Critical Mass, The Blog of the National Book Critics Circle

Critical Notes: Sarah Vowell, Nabokov, Oliver Sacks, Jean-Phillipe Blondel, and more

by Michele Filgate | Nov-30-2015

NBCC board member Jane Ciabattari at Lit Hub: Phil Klay's John Leonard award winning collection picks up another award, Mary Gaitskill, Kevin Barry, Nabokov's letters to Vera and Anna Bikont's searing investigation of a 1941 massacre of Polish Jews.

Nathaniel Popkin reviews Jean-Philippe Blondel’s 6:41 to Paris (translated by Alison Anderson) for The Millions. Joseph Peschel reviewed the same book for the St. Louis Post-Dispatch

Julia M. Klein reviews Sarah Vowell’s Lafayette in the Somewhat United States and Amos Kamil and Sean Elder’s Great is the Truth for the Chicago Tribune. She reviews Isabel Allende’s The Japanese Lover for The Boston Globe.

David Nilsen reviews Stay: Prose Poems by Kathleen McGookey for Fourth & Sycamore.

Michael Magras reviews John Irving’s Avenue of Mysteries for the Chicago Tribune.

NBCC Board member and 2013 Balakian winner Katherine A. Powers picks five of the best audio books of 2015 for the Washington Post and considers six novels by Barbara Comyns for the Barnes & Noble Review.

George de Stefano reviews Lillian Faderman’s The Gay Revolution for Pop Matters.

Dominic Green reviews Roberto Calasso’s Ardor in the Weekly Standard, and also Jonathan Harris’s Lost World of Byzantium, Martin Wall’s The Anglo-Saxon Age, and Robin Derricourt’s Antiquity Imagined in Minerva.

Joan Gelfand reviews Katherine Hastings Nighthawks for

John Domini reviews Mark Wisniewski’s Watch Me Go for The Kenyon Review.

Michael Berry reviews Douglas Preston and Lincoln Child’s Crimson Shore and John Irving’s Avenue of Mysteries for the Portland Press Herald.

Colette Bancroft reviews Gratitude by Oliver Sacks for Tampa Bay Times.

Mike Fischer reviews The Mare by Mary Gaitskill for the Journal Sentinel.

Lois Lowry, two-time Newbery Medal winner, speaks with NBCC member Julie Hakim Azzam about The Giver, dystopian fiction, and writing for children.

Oronte Churm reviews Stanley Crawford’s Log of the SS the Mrs. Unguentine for Inside Higher Ed.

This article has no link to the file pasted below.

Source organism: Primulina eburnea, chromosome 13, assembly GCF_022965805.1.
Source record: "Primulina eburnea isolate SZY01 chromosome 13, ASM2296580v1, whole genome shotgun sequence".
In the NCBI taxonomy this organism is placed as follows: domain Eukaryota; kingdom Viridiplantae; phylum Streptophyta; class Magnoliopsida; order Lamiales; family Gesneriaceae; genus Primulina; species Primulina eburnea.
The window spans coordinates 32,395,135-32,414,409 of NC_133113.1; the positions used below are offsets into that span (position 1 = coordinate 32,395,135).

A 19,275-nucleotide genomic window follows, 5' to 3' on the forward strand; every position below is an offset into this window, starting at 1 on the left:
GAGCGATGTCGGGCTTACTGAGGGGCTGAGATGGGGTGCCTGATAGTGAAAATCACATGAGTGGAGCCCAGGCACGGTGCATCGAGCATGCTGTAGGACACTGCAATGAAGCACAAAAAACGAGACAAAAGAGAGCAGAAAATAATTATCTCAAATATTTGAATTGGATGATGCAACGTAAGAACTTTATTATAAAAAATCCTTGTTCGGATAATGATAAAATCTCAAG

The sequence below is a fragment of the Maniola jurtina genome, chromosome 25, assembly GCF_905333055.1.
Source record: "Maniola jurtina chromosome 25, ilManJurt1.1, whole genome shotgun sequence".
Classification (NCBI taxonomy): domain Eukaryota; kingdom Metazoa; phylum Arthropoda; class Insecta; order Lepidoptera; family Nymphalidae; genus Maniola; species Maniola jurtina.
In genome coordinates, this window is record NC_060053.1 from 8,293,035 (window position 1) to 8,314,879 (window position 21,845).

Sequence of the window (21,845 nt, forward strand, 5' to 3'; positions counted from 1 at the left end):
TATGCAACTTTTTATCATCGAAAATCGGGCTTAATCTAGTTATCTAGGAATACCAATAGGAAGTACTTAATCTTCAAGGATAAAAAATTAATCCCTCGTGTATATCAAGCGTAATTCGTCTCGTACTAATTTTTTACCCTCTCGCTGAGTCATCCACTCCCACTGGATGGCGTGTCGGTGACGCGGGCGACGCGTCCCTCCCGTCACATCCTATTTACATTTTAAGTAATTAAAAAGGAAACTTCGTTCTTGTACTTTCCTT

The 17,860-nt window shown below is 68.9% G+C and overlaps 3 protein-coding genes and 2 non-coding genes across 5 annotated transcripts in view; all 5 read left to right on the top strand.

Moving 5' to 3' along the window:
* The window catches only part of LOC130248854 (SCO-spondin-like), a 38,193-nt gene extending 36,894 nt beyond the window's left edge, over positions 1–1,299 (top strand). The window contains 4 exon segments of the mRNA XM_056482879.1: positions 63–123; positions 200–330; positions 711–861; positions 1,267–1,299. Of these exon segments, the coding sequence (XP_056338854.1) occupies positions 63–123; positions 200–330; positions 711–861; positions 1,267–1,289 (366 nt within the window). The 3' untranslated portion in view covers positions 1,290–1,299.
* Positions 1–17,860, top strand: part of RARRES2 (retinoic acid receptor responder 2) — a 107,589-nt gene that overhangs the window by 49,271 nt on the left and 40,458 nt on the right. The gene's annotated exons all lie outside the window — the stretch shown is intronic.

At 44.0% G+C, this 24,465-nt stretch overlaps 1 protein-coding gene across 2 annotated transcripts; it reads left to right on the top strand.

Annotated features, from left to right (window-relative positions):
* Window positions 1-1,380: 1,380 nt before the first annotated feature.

NBCC Balakian winner Alexandra Schwartz covers the aftermath of the terrorist attacks in Paris for The New Yorker.

Multiple NBCC award finalist Aleksandar Hemon is writer in residence at Chicago’s Columbia College.

Fred Volkmer reviews The Anger Meridian by Kaylie Jones and Tales of Accidential Genius by Simon Van Booy for Southampton Press and 27 East.

Cynthia-Marie Marmo O’Brien reviews Twelve Women in a Country Called America for The Literary Review.

Steven G. Kellman reviews Letters to Véra by Vladimir Nabokov for the San Francisco Chronicle.

Second Thoughts: Edie Meidav on The Catcher in the Rye

by Edie Meidav | Nov-25-2015

This is the eleventh in Critical Mass's new Second Thoughts series, curated by Daniel Akst. More about this series, and how to submit, here

Ah, Sir, a novel is a mirror carried along a high road. At one moment it reflects to your vision the azure skies, at another the mire of the puddles at your feet. And the man who carries this mirror in his pack will be accused by you of being immoral! His mirror shews the mire, and you blame the mirror! Rather blame that high road upon which the puddle lies, still more the inspector of roads who allows the water to gather and the puddle to form.-- The Red and the Black, Stendhal

Is there any book in the American canon more prone to acting as a twisted mirror than The Catcher in the Rye? If you were one of the many readers to read it in the full blush of adolescence, as most do, Catcher is one of those books which acts so easily as a cry straight into the heart of your own rebellion.

Perennially misunderstood, beset by strange quirks, a list maker of taste (predicting such latter-day, music-oriented Holdens as Nick Hornby and early Rick Moody), Caulfield offers the adolescent heart the strange promise of literature if in a recherché way. Holden seems to speak to you, you my reader, my semblable, saying you alone can understand me and my allergy to the world's hypocrisy. Inciting in the young reader's heart a savior complex: not only is the reader made complicit thanks to Salinger's virtuosic empathy, but the reader might, if empathic enough, just be one of the elect who will understand Holden.

To cut to the quick: I first read the book at 14 or so, in some latent R.D. Laing mode, sure the world Holden was in was touched with insanity, a la The King of Comedy. What suffering -- to be the one person awake in a dullish world! And to my great disappointment, reader, I read it again at the prematurely self-satisfied age of 19, having believed I understood the world, and saw that, no, perhaps Holden was the one who might come off a bit touched. Because of these prior stations, I am holding off reading it at my current age. Will the inspector of roads, as Stendhal says above, have proven even more faulty at her job? Will the disillusionment about those prior selves who read with such judgment be too great?

Approving of the new modern writers around her, Cather once said that it would be wonderful if we could throw all the furniture “out of the window . . . and leave the room as bare as the stage of a Greek theatre.” In Salinger's jazzy skaz, the stage is left just as bare as your own scrims. And beyond, in his field, stands the catcher ready to catch you, whether you are still at heart a child or -- crazily -- not.

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